Apple's has admitted that new not-so-smart speakers can discolour wooden surfaces, leaving a white mark where they are placed, the firm has acknowledged.
The US company has suggested that owners may have to re-oil furniture if the HomePod is moved. Apple updated its help page to suggest "placing your HomePod on a different surface" if customers were concerned.
"It is not unusual for any speaker with a vibration-dampening silicone base to leave mild marks when placed on some wooden surfaces", the company said.
"The marks can be caused by oils diffusing between the silicone base and the table surface, and will often go away after several days when the speaker is removed from the wooden surface.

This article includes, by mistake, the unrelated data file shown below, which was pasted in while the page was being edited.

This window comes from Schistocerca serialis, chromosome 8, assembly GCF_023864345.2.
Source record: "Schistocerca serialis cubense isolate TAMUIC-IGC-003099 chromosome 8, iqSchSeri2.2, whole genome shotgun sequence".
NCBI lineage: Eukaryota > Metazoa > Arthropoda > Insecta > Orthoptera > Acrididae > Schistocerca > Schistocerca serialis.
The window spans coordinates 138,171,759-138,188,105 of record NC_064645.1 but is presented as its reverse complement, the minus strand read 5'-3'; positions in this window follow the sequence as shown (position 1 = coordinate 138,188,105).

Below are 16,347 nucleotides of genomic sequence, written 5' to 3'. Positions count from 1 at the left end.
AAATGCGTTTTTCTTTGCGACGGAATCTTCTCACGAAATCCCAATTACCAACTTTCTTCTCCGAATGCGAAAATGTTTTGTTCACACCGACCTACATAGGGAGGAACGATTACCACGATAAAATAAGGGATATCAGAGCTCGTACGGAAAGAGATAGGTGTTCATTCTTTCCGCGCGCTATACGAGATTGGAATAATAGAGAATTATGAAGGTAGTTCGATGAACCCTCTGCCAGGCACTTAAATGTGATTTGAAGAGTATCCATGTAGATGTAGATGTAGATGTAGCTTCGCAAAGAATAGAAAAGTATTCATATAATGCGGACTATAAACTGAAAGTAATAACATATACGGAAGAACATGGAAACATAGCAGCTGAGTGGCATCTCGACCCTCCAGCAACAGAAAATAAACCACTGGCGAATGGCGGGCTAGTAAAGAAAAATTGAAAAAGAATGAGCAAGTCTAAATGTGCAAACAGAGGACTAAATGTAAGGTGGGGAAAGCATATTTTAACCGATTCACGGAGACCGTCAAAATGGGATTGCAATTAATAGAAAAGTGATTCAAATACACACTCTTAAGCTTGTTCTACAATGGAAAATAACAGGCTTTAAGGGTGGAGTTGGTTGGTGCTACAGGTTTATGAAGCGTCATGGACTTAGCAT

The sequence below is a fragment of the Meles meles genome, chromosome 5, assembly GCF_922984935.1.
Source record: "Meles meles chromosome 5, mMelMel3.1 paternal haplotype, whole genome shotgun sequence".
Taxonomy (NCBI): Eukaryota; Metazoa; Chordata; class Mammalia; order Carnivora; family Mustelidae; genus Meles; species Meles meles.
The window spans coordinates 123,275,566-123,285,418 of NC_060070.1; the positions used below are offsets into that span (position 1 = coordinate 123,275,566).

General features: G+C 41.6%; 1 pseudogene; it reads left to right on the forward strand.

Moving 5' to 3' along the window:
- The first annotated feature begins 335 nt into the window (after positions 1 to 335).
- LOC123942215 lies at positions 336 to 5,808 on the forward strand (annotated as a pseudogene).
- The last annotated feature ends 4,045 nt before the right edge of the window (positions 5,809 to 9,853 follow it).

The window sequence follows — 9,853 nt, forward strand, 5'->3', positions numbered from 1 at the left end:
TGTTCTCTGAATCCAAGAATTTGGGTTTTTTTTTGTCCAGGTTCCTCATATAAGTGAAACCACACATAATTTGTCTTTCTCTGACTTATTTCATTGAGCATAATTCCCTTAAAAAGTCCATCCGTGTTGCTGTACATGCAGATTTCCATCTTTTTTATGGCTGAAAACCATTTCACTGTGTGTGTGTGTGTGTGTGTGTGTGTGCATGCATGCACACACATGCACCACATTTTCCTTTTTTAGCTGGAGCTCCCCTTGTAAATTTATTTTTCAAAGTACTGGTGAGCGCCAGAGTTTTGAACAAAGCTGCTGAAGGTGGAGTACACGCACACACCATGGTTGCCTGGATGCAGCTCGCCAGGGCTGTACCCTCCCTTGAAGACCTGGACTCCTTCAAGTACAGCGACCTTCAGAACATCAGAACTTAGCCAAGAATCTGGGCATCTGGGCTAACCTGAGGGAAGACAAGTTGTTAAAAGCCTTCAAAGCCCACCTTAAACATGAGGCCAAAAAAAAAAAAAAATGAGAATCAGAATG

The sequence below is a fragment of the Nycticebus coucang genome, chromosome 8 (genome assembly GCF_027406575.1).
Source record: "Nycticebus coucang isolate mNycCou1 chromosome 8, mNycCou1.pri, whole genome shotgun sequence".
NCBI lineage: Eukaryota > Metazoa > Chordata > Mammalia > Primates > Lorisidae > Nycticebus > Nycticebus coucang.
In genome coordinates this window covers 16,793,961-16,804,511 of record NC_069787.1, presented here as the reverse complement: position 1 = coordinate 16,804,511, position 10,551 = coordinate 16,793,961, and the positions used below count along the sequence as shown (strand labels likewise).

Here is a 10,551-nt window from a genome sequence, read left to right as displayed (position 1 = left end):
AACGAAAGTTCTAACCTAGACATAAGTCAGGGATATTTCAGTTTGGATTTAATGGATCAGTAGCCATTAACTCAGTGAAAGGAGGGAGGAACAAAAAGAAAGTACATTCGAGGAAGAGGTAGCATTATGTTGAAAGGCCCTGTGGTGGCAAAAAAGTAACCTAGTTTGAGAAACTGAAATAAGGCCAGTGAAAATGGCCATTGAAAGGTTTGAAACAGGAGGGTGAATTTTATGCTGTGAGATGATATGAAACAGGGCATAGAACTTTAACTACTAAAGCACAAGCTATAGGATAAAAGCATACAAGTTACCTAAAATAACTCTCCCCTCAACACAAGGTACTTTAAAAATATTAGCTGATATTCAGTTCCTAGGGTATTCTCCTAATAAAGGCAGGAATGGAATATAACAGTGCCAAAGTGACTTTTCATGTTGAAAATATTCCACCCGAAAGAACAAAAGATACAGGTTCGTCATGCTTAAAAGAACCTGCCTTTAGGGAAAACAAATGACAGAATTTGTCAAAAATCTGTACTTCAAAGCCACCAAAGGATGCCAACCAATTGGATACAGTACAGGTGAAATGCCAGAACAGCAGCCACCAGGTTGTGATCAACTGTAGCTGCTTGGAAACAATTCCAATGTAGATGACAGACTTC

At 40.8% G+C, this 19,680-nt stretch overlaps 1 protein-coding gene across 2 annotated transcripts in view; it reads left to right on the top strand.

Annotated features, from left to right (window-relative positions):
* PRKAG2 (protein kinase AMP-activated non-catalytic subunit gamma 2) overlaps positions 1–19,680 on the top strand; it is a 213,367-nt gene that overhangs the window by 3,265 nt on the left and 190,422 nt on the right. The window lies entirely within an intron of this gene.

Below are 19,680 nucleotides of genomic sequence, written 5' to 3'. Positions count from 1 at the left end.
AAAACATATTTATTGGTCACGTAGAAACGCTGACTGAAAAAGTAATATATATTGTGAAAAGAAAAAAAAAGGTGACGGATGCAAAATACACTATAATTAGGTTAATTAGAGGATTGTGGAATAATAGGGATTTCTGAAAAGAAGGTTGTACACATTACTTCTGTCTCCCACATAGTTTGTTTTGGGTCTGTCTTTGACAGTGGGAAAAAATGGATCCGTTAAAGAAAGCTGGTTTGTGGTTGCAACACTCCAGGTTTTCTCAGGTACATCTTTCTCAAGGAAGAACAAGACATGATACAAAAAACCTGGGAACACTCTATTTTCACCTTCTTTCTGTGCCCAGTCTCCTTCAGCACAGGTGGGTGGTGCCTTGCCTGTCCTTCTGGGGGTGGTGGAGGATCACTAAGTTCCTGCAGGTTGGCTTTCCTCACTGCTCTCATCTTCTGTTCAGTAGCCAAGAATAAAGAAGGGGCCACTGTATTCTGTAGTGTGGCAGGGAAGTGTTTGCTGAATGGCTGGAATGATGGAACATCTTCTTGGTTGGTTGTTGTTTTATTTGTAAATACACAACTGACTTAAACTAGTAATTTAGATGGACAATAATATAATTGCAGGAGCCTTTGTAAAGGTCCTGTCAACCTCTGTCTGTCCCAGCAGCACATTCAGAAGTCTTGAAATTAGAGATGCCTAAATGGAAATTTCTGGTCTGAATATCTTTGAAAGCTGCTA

"If not, wiping the surface gently with a soft damp or dry cloth may remove the marks. If marks persist, clean the surface with the furniture manufacturer's recommended cleaning process."
However the Tame Apple Press is rather shocked particularly after it had spent so much time telling their readers that the sound quality of the speakers was good and the device was worth the money spent.
Gadget review site Pocket-Lint told the BBC it had never seen anything like this problem. Stuart Miles said the speaker left a mark on his kitchen worktop within 20 minutes. "To clear it, I had to sand the wood down and then re-oil it."
The problem has also been experienced by a New York Times review and the 9to5Mac news site as well as by at least one member of the public.
To be clear it is not a common problem with speakers at all. What Jobs' Mob is calling a "vibration-dampening silicone base" the rest of the world calls plastic feet. Most speakers have them and they do not damage wood.
It means you cannot put your speaker on your desk, or table top, shelves or a wooden floor, making the HomeHub even more of a chocolate teapot.